Let’s go take up some space on that masters start list

Slalom Invites Finalized: Are the Best Skiers Truly Represented at the Masters?


Slalom invites finalized: Are the best skiers truly represented at the Masters?

Let’s go take up some space on that masters start list

Image: @pato.font

By Jack Burden

What makes the best skier in the world? Is it talent, skill, and record-setting scores? Or is it the ability to perform under pressure, to excel regardless of the lake or conditions, and to beat the rest of the field when it counts?

If you were fortunate enough to be on the banks of Sunset Lakes yesterday, you were treated to an exhilarating day of slalom as many of the world’s best skiers vied for qualification into the 2024 Masters Waterski and Wakeboard Tournament.

By the end of the day, the Canadian duo of Stephen Neveu and Cole McCormick had punched their tickets. However, an eight-way tie for the last spot forced another intense runoff. It was the European contingent of Sacha Descuns and Adam Sedlmajer that led the pack, each securing 3@10.25m (41’ off). In a second runoff, former world overall champion Sedlmajer emerged victorious to clinch the final spot.

The Masters has long billed itself as the world’s “most prestigious watersports tournament,” where “only the world’s most elite athletes compete.” However, this image is hard to reconcile with a men’s slalom field selected based on a single score at one of two amateur tournaments held this month.

In men’s slalom, only four of the top 10 finishers on the 2023 Waterski Pro Tour standings qualified for the 2024 Masters. The rest of the field, while undoubtedly talented, placed 11th, 13th, 14th, and 19th last year. Collectively, they have finished on two professional slalom podiums in the last 12 months, both courtesy of Joel Poland, and have placed in the top eight at less than half of the events they’ve entered.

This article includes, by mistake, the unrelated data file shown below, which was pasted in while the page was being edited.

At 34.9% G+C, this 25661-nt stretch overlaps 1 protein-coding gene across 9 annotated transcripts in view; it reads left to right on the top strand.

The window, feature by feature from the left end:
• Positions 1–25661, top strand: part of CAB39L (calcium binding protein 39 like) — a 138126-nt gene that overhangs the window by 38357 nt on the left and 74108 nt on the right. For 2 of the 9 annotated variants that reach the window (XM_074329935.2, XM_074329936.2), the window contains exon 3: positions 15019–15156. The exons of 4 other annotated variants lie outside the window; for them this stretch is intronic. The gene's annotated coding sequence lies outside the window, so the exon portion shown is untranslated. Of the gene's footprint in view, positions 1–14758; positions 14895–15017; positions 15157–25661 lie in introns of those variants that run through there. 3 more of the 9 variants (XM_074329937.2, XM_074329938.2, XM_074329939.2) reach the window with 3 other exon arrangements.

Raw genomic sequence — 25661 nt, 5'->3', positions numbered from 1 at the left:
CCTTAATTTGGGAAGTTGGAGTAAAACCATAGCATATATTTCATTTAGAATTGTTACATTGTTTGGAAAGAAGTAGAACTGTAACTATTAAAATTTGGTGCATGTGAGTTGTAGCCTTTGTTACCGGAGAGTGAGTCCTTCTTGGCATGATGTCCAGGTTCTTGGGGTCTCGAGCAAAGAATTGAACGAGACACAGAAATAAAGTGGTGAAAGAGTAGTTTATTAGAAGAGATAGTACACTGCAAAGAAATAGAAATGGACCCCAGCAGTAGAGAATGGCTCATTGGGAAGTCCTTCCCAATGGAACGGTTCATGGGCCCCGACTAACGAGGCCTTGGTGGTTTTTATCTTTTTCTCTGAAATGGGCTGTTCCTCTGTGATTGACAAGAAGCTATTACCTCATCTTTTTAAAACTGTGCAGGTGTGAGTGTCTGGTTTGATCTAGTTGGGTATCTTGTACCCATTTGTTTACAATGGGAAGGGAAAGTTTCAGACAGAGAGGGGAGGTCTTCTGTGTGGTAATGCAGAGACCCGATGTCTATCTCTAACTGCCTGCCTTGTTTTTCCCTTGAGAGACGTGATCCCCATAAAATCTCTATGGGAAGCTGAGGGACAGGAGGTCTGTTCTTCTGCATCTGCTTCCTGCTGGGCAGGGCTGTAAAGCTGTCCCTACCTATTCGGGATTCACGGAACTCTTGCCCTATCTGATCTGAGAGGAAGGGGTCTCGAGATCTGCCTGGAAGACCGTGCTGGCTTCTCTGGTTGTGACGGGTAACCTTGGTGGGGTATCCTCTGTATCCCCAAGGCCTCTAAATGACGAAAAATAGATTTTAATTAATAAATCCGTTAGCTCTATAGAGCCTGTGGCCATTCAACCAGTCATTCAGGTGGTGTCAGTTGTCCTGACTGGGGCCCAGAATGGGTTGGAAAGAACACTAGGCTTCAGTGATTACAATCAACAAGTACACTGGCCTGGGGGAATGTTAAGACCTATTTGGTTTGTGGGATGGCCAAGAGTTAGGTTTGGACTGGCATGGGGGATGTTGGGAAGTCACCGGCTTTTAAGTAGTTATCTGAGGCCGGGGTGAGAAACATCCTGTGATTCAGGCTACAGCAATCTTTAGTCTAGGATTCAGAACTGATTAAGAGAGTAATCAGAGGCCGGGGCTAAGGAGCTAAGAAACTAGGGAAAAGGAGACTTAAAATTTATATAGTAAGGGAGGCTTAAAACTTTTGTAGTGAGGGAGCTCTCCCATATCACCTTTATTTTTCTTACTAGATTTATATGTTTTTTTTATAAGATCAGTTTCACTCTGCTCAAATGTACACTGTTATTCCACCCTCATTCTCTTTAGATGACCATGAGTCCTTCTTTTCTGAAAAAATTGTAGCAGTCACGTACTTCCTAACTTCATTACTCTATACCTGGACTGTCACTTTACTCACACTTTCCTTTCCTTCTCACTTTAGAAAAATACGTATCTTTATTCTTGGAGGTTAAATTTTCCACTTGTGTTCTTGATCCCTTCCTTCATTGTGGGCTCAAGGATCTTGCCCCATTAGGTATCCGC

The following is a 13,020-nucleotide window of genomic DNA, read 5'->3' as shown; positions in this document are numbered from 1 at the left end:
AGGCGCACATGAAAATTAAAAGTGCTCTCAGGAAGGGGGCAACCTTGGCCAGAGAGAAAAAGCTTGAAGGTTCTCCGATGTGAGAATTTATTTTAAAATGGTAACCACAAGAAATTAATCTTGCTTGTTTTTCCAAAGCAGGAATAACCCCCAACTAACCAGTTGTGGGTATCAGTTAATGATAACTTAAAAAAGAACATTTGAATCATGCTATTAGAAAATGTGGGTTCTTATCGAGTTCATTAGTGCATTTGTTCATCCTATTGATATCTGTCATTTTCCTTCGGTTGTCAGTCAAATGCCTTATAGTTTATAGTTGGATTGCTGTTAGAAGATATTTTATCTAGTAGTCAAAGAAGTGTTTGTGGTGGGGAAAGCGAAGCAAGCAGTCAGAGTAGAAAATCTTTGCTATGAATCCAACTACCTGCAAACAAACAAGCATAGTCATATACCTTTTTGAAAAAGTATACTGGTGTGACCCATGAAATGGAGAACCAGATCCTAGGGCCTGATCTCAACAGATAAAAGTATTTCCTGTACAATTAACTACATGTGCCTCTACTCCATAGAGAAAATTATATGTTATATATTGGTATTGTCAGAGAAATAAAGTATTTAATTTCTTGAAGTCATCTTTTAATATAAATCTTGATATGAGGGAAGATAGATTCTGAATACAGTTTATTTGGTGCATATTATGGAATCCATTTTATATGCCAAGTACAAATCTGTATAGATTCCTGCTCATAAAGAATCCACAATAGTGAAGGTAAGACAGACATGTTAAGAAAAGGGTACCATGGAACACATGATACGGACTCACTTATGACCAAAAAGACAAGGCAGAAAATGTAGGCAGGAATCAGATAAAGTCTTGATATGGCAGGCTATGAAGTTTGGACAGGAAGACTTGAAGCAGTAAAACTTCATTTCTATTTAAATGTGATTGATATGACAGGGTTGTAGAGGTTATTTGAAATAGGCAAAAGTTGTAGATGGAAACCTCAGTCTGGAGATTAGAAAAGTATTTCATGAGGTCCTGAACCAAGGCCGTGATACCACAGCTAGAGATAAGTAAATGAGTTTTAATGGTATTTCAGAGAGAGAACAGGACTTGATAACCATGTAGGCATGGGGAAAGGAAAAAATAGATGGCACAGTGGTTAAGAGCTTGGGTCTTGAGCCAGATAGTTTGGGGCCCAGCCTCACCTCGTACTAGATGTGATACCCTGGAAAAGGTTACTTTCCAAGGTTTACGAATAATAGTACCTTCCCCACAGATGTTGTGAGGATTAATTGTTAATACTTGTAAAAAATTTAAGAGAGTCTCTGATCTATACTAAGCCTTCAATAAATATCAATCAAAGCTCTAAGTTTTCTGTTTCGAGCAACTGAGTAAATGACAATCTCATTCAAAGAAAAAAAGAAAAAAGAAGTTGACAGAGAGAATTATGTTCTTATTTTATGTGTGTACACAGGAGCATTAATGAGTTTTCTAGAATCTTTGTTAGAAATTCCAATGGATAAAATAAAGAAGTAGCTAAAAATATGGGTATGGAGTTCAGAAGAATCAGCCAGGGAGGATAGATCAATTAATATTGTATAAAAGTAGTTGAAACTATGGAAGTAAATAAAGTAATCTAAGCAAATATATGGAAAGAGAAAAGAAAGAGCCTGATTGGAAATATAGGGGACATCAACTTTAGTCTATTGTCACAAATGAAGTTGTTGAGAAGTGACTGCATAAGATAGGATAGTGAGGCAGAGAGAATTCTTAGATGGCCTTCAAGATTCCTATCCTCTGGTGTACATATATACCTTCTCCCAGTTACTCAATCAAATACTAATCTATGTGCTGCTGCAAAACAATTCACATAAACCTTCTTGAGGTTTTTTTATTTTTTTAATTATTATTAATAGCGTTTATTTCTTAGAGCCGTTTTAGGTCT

Meanwhile, four men who placed in the top seven on the Waterski Pro Tour last year were not invited to the Masters. Between them, they have 11 professional slalom podiums in the last 12 months, including one victory, and have finished in the top eight at over 75% of the events they’ve entered.

In the current competitive landscape, we see logjams at 3@10.25m almost every weekend. The skier who makes it past three on any given weekend is a lottery, but over a long enough period, the cream rises to the top.

That’s why a season-long measure of consistency and performance is the most accurate way to determine the best athlete in water skiing. The Waterski Pro Tour offers this, with 12 professional slalom events in 2023. Who could argue that their year-end standings aren’t a fair reflection of the current elite?

This isn’t to take away from those who did qualify through the two ‘LCQ’ events; they had to beat the best in the world to earn their spots and at times battled challenging conditions to do so. However, it’s tough to say the current qualification criteria is truly “an acknowledgment of achievement for reaching the pinnacle in a given watersports discipline,” claims from the Masters website notwithstanding.

Qualified Men

Freddie Winter1st at Worlds, Moomba, & Botas ProAm
Nate Smith1st at Masters & CA ProAm
Charlie Ross5@10.25 (LCQ #1)
Joel Poland4@10.25 (LCQ #1) – Runoff
Will Asher4@10.25 (LCQ #1) – Runoff
Cole McCormick4@10.25 (LCQ #2)
Stephen Neveu4@10.25 (LCQ #2)
Adam Sedlmajer3@10.25 (LCQ #2) – Runoff

Qualified Women

Jaimee Bull1st at Worlds & Botas ProAm
Regina Jaquess1st at Masters, Moomba, & CA ProAm
Whitney McClintock Rini1@10.25 (LCQ #1)
Allie Nicholson4.5@10.75 (LCQ #1)
Neilly Ross2@10.75 (LCQ #1) – Runoff
Venessa Vieke3@10.75 (LCQ #2)
Paige Rini2@10.75 (LCQ #2)
Luisa Jaramillio2@10.75 (LCQ #2)
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